> >> Also, I now get the advantage of having the dropped top tube that makes getting on an off the bike easier, still get to use 26" wheels, and my fenders will work. The only draw backs are I'll need a longer seatpost, and frankly, the color is kinda gross. I'm not a big fan of the cream color. I'm looking into possibly getting the frame powdercoated to match the FreeRad, or getting the whole sheebang painted to some other color. However, powdercoating is likely to be too expensive, so I'll probably have to explore other options.
        > >
        > >
        >
      • George Gusses
        when i got the radish front end i would not go with that color either. it is not that hard to strip the frame if you have a power sander. It took me maby 2
        Message 3 of 6 , Feb 25, 2013
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          when i got the radish front end i would not go with that color either. it is not that hard to strip the frame if you have a power sander. It took me maby 2 hrs. And than I took it to the local metal working shop and they sand blasted the rest off in 10 minutes. At that point I also had to strip the free rad and than it was easy to get them welded together. (Never have to worry about the bolts loosening.) I also got some stabilizers welded in on the back end so it is now one solid machine. 
          At that point I rattle canned a paint job on there and my purple/green sparkle color changing paint it pretty fly of I do say so my self. 
          Ill send some photos so you can understand.  My theory is if your going to do it do it right. And if you take and extra month in a year when your bike is everything you want it to be you won't be wanting to screw with it than. 

          Remember to smile for no good reason :)
          George Gusses

          On Feb 24, 2013, at 21:55, "kiltie_celt" <matthew-campbell@...> wrote:

           

          I found out from the guys at Xtracycle that the Radish frame is actually powdercoated, so stripping it for repainting won't be very easy. Apparently powdercoat strips best with a chemical stripper versus some kind of sandblasting. Also of issue is that the local maker/hacker space does not in fact have a spray booth so there probably isn't anywhere there that I could do a "dirt free" spray job. It's too cold to spray outside at my apartment as well, and frankly I'd rather not have to build the bike then tear it all down again in two months when it's nice enough outside to spray it. So, it looks like if I want to change the frame color, probably the easiest route is going to be applying cast vinyl film. At least that's something I can do indoors with a minimum of mess, and if I don't like the color I can always peel it off and choose another.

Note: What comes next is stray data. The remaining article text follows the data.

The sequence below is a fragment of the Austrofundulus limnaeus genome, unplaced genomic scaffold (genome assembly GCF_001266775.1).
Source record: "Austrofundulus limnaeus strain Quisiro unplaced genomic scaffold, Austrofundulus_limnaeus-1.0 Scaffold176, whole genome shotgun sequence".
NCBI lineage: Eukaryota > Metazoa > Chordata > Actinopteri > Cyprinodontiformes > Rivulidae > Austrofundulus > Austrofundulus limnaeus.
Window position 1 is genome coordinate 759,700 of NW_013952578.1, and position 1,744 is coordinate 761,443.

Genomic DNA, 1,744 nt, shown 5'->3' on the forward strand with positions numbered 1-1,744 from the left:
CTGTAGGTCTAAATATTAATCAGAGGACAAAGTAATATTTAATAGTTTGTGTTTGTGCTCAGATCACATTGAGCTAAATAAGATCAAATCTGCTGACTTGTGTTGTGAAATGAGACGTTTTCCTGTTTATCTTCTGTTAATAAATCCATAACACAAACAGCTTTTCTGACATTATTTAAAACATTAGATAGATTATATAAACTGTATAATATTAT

--- In rootsradicals@yahoogroups.com, John wrote:
          >
          > I rattle caned a Dyno Roadster and it came out great.
          >
          > On Feb 21, 2013, at 7:38 PM, Thom Chiaramonte wrote:
          >
          > > I recommend MAAS Powdercoating in Livermore. They do all my frames…
          > >
          > >
          > > On Feb 21, 2013, at 4:22 PM, "kiltie_celt" wrote:
          > >
          > >>
          > >> I wish Yahoo groups were a bit more versatile, in that I'd really like to shut down the previous two incarnations of this thread so that folks don't keep posting replies when I've been able to definitively solve the problem. So, I'm hoping by make a third and final post on the topic all of you will see this and know that I've figured out a solution.
          > >>
          > >> I forget who first suggested it, but there was a mention of someone who purchased the front end of an Xtracycle Radish. So, I called the folks out there in California and explained the search for a new frame and asked if they had just the front end of a Radish available for sale. Turns out they did have one and will sell it to me for $250. So, problem solved.
          > >>
          > >> Also, I now get the advantage of having the dropped top tube that makes getting on an off the bike easier, still get to use 26" wheels, and my fenders will work. The only draw backs are I'll need a longer seatpost, and frankly, the color is kinda gross. I'm not a big fan of the cream color. I'm looking into possibly getting the frame powdercoated to match the FreeRad, or getting the whole sheebang painted to some other color. However, powdercoating is likely to be too expensive, so I'll probably have to explore other options.
          > >
          > >
          >

        • George Gusses
          Message 4 of 6 , Feb 25, 2013